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Thread: Memory

  1. #1
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    Default Memory

    How much do you remember of what you do each day, what you read, what you see, what you hear, what you talk about? Has it changed at all over the years? Do you feel as though you have any control over what you do or don't remember?

  2. #2
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    Fake news is 'reinforced by false memories' - https://www.bbc.co.uk/news/technology-49435387

    A study into false memories highlights the risks of "fake news" spreading via social media.

    Volunteers were shown fabricated news reports in the week before Ireland's 2018 abortion law referendum. Nearly half of them subsequently claimed to have had prior memories of at least one of the made-up events detailed. And many failed to question their false recollections even after being told the articles they had read might be fake.

    The 3,140 participants had been more likely to have created false memories if the reports had lied about the side they had opposed, the study added.

    The peer-reviewed work supports prior research into the phenomenon. But its authors say it is the first time the problem has been tested in relation to a real-world referendum at the time it was being held. One of academics told BBC News it highlighted how difficult it could be to "undo" spurious memories once they had been created.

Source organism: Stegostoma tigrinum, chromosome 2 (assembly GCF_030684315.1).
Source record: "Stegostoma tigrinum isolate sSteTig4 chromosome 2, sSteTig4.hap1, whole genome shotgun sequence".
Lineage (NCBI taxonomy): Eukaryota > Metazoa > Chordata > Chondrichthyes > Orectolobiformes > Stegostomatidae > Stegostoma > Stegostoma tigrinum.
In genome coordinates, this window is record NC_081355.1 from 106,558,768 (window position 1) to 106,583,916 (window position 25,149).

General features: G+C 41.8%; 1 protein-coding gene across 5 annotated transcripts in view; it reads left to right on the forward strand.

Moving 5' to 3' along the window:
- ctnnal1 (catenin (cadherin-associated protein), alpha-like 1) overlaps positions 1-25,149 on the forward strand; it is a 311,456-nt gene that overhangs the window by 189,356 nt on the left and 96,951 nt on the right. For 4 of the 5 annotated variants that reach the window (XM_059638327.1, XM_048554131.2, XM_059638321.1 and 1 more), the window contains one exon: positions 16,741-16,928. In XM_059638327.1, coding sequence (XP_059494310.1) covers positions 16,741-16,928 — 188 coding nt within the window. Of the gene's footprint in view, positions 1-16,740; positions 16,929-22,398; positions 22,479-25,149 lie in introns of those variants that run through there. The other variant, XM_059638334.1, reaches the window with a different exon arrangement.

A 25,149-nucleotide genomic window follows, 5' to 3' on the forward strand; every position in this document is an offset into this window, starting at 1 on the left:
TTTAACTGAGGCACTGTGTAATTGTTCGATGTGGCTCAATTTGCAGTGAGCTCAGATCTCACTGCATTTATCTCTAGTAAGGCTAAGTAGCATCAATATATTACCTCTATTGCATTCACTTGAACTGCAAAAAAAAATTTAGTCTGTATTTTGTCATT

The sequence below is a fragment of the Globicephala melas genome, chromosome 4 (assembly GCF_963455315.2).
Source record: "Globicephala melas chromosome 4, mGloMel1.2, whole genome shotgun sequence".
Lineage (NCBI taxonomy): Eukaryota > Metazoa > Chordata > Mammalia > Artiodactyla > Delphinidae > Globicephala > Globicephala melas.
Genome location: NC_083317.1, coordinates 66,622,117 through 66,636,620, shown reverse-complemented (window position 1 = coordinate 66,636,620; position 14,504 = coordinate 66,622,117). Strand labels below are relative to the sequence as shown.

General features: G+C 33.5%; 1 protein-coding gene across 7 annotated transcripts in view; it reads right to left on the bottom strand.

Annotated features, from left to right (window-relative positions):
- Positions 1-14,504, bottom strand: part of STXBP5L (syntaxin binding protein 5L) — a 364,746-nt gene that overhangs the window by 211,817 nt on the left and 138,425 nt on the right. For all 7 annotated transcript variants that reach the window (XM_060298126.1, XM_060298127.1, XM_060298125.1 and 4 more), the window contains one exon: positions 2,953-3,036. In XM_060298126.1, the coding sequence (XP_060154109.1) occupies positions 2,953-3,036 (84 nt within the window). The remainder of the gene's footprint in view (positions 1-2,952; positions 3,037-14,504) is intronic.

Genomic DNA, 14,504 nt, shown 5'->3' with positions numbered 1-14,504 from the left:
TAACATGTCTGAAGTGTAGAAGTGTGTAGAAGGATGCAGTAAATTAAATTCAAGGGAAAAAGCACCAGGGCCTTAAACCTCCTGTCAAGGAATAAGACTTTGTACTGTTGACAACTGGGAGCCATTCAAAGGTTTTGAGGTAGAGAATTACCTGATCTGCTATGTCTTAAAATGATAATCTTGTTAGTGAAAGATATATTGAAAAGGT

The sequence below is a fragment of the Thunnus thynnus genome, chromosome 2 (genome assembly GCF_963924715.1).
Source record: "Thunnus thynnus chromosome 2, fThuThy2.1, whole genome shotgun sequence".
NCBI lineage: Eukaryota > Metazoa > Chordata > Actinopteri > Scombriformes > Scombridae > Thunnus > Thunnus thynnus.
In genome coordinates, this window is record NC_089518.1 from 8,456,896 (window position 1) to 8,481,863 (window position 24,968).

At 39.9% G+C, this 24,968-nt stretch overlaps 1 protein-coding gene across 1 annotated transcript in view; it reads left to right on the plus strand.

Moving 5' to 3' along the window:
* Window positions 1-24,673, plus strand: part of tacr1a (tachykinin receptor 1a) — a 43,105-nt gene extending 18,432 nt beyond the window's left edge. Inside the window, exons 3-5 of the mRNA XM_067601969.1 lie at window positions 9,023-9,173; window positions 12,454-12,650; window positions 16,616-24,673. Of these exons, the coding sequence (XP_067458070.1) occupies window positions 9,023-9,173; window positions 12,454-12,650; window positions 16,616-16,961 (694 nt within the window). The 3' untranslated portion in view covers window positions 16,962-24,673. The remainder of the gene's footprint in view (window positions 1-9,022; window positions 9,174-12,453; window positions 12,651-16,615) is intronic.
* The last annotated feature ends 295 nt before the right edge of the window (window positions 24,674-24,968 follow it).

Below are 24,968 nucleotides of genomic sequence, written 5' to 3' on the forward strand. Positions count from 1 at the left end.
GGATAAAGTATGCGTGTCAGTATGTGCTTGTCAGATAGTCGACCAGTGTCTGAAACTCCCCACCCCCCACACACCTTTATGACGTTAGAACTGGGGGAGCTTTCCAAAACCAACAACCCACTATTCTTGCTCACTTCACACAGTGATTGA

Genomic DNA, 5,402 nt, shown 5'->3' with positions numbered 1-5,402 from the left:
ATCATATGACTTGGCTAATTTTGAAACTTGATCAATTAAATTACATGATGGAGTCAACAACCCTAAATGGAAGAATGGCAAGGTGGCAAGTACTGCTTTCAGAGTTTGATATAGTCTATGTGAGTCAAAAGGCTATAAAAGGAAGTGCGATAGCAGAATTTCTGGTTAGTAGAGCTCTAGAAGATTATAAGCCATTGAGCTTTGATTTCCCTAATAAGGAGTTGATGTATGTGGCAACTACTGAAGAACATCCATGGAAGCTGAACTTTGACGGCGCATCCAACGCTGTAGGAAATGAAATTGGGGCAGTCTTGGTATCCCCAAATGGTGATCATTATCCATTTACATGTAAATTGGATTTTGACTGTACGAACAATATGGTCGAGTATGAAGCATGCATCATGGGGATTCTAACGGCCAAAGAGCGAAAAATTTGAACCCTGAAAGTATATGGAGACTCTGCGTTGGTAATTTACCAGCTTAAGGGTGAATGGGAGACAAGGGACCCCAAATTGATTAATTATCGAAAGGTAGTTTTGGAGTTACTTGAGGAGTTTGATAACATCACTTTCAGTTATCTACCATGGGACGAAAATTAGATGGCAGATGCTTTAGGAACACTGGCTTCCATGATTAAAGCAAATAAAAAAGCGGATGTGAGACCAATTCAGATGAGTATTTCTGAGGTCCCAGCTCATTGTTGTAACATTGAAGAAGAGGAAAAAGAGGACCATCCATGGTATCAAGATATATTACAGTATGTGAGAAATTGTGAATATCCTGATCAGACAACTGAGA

"Memory is a reconstructive process and we are vulnerable to suggestion distorting our recollections, without our conscious awareness," Dr Gillian Murphy, of University College Cork, said.

    "The implications for any upcoming elections are that voters are vulnerable to not just believing a fake news story but falsely recalling that the [made-up] event truly happened."

  3. #3
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    I've had incredibly vivid memories of things which I've struggled to place only to realise that they occurred in dreams and didn't happen at all.

  4. #4
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    my memory is terrible and it is annoying me. like i hardly know anything from my childhood and my years as a teenager are pretty much faded away too. i often have friends tell me anecdotes that i have been part of and i often have to ask them, "oh i was there too?" i keep telling myself i have to buy a little book so i can write down the nice and bad things that happen every week so that i don't forget them. i feel sometimes i just came into existence.

  5. #5
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    I'm the same yyaldrin. I have no connection to the other earlier lukas.

  6. #6
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    This is something that has stuck in my memory



    I occasionally make a concerted effort to remember my distant past, and I'm surprised and somehow uplifted by all the stuff that begins to float up to the surface from the depths.

    I'm worried about the damage I've done to my brain over the years with drugs, which I mainly experience in the form of an impoverished vocabulary.
    Αι ψυχαί οσμώνται καθ΄ Άιδην.

  7. #7
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    there's a pretty good movie about the topic of memory that i can recommend everybody:


  8. #8
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    just realized that trailer contains the same piano piece as the video corpsey posted. spooky!